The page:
While starting to work on part 2 of the On30 diorama I began experimenting with how to do the weathered/rainwashed bottom edges of siding...I thought the experiment might be of interest, so the photos below, show the test samples (indicating what was used), and the siding on the structure so far...I think I still need to add the floquil.

The method is simply done by weathering the siding as you normaly would, and then dipping a soft brush in the chosen "agent", holding it against the bottom edge and letting it "wick" up the board...if not dark or high enough, just repeat.

Marc






Country: | Posts: 1147 Go to Top of Page

MikeC
Administrator

Premium Member


Posted - 08/25/2004 :  8:37:17 PM  Show Profile  Reply with Quote
Marc, your experiments are interesting. I read your post earlier today about trying Dullcote and alky together on wood, and it gave me some ideas for experiments of my own. But you've saved me some work with your own experiments. What I like about your results is the range of "possibilities" or options when it comes to weathering wood. Those "high water" stains on the board ends look very realistic. Thanks for the photos and the info!






Country: USA | Posts: 21584 Go to Top of Page

n/a
deleted

Posted - 08/26/2004 :  03:57:52 AM  Show Profile  Reply with Quote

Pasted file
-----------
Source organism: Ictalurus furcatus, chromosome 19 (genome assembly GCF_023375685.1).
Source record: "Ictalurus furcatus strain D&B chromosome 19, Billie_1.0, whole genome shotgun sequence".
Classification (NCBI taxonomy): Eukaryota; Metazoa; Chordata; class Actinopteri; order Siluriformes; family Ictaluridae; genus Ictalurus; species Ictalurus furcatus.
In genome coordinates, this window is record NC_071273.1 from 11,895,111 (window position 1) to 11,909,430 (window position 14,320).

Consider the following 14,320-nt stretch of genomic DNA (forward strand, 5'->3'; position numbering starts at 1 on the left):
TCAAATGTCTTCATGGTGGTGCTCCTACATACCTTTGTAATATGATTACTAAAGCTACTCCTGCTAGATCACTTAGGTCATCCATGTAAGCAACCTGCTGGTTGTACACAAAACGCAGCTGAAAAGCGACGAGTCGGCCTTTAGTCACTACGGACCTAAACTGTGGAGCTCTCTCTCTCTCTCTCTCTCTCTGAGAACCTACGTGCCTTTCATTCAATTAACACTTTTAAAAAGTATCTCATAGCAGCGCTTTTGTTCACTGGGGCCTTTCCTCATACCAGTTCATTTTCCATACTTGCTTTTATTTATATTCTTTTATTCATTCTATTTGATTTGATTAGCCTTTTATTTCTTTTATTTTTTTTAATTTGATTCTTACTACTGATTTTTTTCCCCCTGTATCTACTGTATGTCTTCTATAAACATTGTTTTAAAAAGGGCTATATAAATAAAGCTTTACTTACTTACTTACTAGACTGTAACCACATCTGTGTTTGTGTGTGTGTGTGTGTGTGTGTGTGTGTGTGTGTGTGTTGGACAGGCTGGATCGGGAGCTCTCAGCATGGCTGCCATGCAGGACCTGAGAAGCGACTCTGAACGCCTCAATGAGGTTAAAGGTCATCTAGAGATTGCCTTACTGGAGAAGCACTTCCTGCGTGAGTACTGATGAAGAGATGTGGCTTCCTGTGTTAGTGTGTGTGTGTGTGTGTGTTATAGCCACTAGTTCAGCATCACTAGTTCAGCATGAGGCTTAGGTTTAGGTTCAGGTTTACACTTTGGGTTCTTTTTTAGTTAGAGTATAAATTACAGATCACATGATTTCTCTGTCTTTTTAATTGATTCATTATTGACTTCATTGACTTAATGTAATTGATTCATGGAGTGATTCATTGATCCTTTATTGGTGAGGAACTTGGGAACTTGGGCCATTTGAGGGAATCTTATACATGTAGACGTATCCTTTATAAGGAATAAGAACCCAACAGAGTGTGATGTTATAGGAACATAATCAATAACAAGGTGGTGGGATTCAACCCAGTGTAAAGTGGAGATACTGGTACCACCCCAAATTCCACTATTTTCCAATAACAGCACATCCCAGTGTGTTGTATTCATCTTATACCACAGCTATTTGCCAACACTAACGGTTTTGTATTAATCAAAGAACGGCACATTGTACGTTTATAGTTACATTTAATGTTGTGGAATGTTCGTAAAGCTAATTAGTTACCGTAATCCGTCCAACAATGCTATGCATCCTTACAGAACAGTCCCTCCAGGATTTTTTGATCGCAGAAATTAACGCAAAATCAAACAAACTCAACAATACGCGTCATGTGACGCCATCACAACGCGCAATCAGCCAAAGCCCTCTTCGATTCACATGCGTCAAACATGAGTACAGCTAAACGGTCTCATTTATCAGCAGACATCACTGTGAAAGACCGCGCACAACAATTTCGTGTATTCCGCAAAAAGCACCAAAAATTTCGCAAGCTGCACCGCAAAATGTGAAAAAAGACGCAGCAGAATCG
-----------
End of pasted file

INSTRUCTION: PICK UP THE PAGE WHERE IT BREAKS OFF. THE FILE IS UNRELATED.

Mike,

Sorry the pic of the samples was a bit washed out and the pieces small, but it was the best I could out of the bunch. One note on the floquil Grime, this was done in multiple applications of a very thinned wash.

I was thinking of trying a very diluted wash of a beige colored "Guache" paint to wick, instead of the Floquil...but couldn't find my tubes at the time......I thought being water based it might flow and absorb diferently...could mix it with alc instead of H2O..........hmmm.

I'd love to see what your ideas are/result in. Please post pics when you've got them.

Marc



Country: | Posts: 1147 Go to Top of Page

Gerry
Engine Wiper

Posted - 08/26/2004 :  10:16:13 AM  Show Profile  Visit Gerry's Homepage  Reply with Quote
Marc -- Excellent stuff!

Two questions: What is "Silverwood" -- a color of craft paint?

Also, when you say "alcohol" are you meaning an India Ink/alcohol stain?


Gerry (MMR #346)

Country: USA | Posts: 264 Go to Top of Page

rrkreitler
Crew Chief

Premium Member


Posted - 08/26/2004 :  12:26:06 PM  Show Profile  Reply with Quote
Marc,

This is very cool. I love the dried out look of the water damage. I will have to give this a try.

I attended a clinic a few years ago where a gentleman did a similar technique using Xylene based marking pens. He used a couple different shades of oranges and browns. When the pen is pressed against the end grain of basswood the Xylene will wick a couple inches up the wood if you hold the pen there long enough.

The main difference between his technique and yours is that his looked wet while yours looks dry. He did one of the most beautiful models of a water tank I have ever seen and many of the boards looked like they were wet and starting to suffer some water damage.

I am going to definitely give your method a try. Thanks for sharing!